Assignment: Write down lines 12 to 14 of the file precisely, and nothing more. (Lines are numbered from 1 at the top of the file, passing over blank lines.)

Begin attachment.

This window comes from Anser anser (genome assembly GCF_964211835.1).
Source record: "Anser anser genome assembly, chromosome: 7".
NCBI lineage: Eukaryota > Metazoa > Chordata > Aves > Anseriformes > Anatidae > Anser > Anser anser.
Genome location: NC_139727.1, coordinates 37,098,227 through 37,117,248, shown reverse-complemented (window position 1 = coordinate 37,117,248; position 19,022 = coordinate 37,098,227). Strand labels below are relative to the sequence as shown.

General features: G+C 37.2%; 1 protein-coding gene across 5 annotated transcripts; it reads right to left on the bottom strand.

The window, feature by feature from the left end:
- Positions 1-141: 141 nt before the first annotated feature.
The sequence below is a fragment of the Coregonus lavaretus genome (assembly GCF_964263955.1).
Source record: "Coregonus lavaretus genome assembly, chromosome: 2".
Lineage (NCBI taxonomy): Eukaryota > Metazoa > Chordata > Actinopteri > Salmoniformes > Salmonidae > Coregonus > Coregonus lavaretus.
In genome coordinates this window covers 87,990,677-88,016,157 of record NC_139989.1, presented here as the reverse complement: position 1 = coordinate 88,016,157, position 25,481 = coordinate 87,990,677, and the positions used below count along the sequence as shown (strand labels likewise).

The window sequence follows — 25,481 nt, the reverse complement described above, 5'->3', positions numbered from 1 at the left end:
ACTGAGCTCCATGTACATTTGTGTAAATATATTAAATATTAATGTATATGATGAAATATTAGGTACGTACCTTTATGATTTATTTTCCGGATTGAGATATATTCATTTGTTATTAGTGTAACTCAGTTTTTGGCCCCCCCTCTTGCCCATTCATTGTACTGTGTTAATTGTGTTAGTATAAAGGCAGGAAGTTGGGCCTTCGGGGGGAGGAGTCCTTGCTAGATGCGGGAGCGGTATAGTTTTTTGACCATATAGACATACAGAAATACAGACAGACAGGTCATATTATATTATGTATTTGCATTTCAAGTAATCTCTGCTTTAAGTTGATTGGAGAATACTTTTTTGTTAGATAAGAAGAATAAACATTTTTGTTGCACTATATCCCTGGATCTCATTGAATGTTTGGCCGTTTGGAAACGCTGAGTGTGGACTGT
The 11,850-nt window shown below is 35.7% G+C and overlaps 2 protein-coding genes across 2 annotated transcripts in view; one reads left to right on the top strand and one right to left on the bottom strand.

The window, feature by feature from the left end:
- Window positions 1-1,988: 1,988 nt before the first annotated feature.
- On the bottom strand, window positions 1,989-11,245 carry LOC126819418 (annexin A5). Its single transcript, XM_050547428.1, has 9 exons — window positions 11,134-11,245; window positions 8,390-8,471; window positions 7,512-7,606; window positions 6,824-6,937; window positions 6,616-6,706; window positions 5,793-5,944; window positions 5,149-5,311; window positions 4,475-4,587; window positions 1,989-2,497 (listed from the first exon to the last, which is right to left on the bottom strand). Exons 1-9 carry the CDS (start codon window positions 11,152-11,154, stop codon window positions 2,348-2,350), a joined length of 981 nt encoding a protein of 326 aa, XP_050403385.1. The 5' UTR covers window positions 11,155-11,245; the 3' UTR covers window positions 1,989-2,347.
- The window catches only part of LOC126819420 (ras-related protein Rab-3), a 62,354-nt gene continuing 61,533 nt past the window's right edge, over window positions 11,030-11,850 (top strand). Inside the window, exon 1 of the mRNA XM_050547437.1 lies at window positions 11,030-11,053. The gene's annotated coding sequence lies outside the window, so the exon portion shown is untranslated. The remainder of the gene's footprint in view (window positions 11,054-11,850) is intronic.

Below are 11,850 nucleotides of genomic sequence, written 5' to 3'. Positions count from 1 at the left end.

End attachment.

The window sequence follows — 25,481 nt, the reverse complement described above, 5'->3', positions numbered from 1 at the left end:
ACTGAGCTCCATGTACATTTGTGTAAATATATTAAATATTAATGTATATGATGAAATATTAGGTACGTACCTTTATGATTTATTTTCCGGATTGAGATATATTCATTTGTTATTAGTGTAACTCAGTTTTTGGCCCCCCCTCTTGCCCATTCATTGTACTGTGTTAATTGTGTTAGTATAAAGGCAGGAAGTTGGGCCTTCGGGGGGAGGAGTCCTTGCTAGATGCGGGAGCGGTATAGTTTTTTGACCATATAGACATACAGAAATACAGACAGACAGGTCATATTATATTATGTATTTGCATTTCAAGTAATCTCTGCTTTAAGTTGATTGGAGAATACTTTTTTGTTAGATAAGAAGAATAAACATTTTTGTTGCACTATATCCCTGGATCTCATTGAATGTTTGGCCGTTTGGAAACGCTGAGTGTGGACTGT
The 11,850-nt window shown below is 35.7% G+C and overlaps 2 protein-coding genes across 2 annotated transcripts in view; one reads left to right on the top strand and one right to left on the bottom strand.